Despite its small population of just 1.3 million, Estonia is punching well above its weight on the global stage. It’s an active member of the European Union and most international organisations and ranks very well by most global measurements when it comes to the business environment: first in the International Tax Competitive Index, third in the Index of Economic Freedom in the EU (ninth in the world), sixth in Trading Across Borders, 14th in Ease of Doing Business, and second in Internet Freedom. Indeed, were the internet to have a postal address, it would most likely be in Estonia. It has a reason to be proud of its highly developed telecommunications network.

In just 20 years, Estonia has become one of the most wired and technologically advanced countries in the world – a true digital society. With internet access declared a human right, some of the fastest broadband speeds in the world widely available all across the country, and digital public services embedded into the daily lives of individuals and organisations, the country is now commonly called “e-Estonia”.

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A New Deal


New funding soon to be changing the business landscape of Inverness and the wider Highlands area Pulls New projects funded by the City Deal will focus on the attraction and retention of young people in a region that has traditionally seen their out-migration.

In March this year it was confirmed that Inverness and the wider Highlands area would benefit from a £315 million investment deal to improve transport links, digital connectivity and develop the region as a science and technology hub. This landmark investment comes from three main sources. Over a 10-year period the UK Government has committed £53.1 million, £127 million is from the Highland Council and its regional partners and the Scottish Government has committed a further £135 million. This significant funding agreement provides a transformative opportunity for Inverness and the Highlands. As investment is delivered it will help to position Inverness and the wider Highlands as a region of digital opportunity and strength, creating the best digitally connected rural region in Europe.

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Dreams versus Reality

old classic

Cuba looks like a profitable investment destination, and the Caribbean country is in search of foreign funding to become the new nucleus for global trade.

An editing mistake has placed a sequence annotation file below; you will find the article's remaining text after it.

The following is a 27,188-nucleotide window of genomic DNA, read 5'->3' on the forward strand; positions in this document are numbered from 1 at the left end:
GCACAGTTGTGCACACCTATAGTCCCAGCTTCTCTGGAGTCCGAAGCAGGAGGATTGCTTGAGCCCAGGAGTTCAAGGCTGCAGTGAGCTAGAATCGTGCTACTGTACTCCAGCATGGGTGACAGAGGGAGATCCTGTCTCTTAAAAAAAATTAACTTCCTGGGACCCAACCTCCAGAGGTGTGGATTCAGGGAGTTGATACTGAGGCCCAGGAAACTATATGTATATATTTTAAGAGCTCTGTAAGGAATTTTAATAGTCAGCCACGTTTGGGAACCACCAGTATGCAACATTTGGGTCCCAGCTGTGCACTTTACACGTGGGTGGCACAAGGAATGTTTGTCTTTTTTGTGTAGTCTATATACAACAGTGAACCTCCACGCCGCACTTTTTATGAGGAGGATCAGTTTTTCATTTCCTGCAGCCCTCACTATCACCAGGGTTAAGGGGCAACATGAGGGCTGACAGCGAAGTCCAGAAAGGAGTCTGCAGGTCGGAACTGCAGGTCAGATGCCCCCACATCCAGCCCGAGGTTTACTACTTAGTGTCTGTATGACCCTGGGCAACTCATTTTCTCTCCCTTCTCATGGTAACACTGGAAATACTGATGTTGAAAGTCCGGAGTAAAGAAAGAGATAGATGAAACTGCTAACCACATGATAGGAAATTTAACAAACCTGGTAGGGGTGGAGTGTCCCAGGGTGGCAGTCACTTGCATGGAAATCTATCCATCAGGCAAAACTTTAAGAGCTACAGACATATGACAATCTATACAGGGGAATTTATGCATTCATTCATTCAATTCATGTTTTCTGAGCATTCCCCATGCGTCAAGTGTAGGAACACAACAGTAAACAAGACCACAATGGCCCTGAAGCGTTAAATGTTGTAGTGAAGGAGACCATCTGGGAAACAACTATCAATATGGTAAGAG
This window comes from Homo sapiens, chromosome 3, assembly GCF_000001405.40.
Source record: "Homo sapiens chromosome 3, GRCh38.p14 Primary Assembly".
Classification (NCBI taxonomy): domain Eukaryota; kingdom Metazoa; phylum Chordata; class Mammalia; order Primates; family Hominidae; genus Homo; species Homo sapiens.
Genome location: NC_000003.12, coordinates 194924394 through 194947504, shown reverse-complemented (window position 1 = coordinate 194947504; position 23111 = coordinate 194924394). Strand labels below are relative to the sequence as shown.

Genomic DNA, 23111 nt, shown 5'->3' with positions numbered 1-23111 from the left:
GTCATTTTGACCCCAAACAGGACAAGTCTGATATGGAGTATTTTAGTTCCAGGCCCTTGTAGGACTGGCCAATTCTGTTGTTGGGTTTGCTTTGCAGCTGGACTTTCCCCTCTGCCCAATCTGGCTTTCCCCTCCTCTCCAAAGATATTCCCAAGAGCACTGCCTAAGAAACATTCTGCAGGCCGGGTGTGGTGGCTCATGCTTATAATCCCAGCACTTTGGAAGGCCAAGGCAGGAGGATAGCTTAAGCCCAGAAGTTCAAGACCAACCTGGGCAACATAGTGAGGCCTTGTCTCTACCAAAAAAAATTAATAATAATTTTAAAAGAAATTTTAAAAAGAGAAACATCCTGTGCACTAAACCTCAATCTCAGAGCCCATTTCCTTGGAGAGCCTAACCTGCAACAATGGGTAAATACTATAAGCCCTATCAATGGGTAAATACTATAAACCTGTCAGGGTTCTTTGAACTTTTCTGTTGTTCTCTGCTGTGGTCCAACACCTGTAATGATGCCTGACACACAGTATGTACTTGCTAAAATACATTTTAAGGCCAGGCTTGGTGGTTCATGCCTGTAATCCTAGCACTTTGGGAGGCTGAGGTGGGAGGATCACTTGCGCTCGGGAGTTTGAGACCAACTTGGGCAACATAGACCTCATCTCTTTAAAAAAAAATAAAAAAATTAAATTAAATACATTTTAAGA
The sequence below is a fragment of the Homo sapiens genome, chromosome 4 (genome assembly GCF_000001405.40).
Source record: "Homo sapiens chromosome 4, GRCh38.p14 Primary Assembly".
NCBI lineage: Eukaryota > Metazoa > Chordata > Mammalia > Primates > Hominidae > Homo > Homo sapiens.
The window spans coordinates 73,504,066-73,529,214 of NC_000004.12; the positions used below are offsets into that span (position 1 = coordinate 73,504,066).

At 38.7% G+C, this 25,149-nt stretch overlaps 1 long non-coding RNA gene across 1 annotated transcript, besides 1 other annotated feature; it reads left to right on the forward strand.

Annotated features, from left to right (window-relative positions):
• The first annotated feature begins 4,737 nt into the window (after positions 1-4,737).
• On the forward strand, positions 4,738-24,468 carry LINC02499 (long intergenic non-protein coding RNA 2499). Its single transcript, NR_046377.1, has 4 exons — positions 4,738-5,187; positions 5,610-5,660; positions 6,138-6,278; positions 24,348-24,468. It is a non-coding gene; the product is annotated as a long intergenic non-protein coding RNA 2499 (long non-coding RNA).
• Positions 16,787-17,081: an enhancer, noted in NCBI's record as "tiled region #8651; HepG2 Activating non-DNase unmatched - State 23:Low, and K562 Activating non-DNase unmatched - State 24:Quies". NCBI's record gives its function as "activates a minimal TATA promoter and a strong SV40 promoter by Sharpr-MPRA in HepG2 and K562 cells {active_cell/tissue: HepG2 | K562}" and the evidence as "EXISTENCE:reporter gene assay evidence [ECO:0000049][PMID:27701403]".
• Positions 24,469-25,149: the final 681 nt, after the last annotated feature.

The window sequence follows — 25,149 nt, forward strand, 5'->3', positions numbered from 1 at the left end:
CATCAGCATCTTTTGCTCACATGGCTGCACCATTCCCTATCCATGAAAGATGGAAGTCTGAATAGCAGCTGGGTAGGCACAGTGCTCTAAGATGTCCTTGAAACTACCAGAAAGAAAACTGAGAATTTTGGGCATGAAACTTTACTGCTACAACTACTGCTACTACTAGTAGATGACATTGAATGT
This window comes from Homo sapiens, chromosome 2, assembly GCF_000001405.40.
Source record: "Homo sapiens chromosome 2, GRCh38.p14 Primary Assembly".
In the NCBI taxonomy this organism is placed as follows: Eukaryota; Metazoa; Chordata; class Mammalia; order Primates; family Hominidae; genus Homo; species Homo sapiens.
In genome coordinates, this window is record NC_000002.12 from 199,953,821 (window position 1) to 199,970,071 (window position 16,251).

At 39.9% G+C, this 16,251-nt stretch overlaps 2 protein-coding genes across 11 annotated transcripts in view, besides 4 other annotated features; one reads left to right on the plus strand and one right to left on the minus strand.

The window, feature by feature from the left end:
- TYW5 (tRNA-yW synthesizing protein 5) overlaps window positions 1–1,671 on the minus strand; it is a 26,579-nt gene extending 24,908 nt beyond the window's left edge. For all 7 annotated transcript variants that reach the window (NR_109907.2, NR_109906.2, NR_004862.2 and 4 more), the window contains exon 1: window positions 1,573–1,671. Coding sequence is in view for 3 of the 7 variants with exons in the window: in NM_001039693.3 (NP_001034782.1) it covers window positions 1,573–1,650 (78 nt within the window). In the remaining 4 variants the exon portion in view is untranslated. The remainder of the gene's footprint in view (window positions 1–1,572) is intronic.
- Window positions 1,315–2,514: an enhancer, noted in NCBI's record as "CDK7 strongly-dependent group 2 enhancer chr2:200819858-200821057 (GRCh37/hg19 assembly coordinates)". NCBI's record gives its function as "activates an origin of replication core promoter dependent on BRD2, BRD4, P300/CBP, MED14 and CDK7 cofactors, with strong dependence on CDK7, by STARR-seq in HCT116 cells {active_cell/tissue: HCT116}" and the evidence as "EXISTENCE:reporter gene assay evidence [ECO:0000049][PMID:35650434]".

Home to more than 11 million consumers, it is only 198 nautical miles from the Port of Havana to the Port of Miami, and European businesses have already set up home on the island. But is it still risky business?
Cuba’s communist government first opened to international firms in the 1990’s during the financial crisis instigated by the collapse of the Soviet Union. So far the results have been mixed, with approximately 60% of the foreign investment projects closing down. While the 2011 market-oriented reforms were meant to create a more productive economy, Cuba’s growth from 2011 – 2013 averaged at only approximately 2.3% per year, and dropped to a 1.3% expansion in 2014. Barack Obama’s visit to Cuba last month was the first time a US president visited since Calvin Coolidge in 1928, with many hoping that the island nation’s virtually non-existent foreign business investments would get a kick start.

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Jersey – Stable Platform with a Global Dynamic

Jersey Shoreline

In today’s competitive globally-focused commercial landscape, having a stable, business-friendly platform has never been more important, and the Channel Island of Jersey is finding it consistently ticks the right boxes across a broad range of business sectors.

Locate Jersey, part of the Economic Development Department within the Government of Jersey, is the body responsible for promoting, attracting and retaining inward investment for Jersey by focusing efforts on economic growth and supporting high value individuals and their families who are looking to relocate.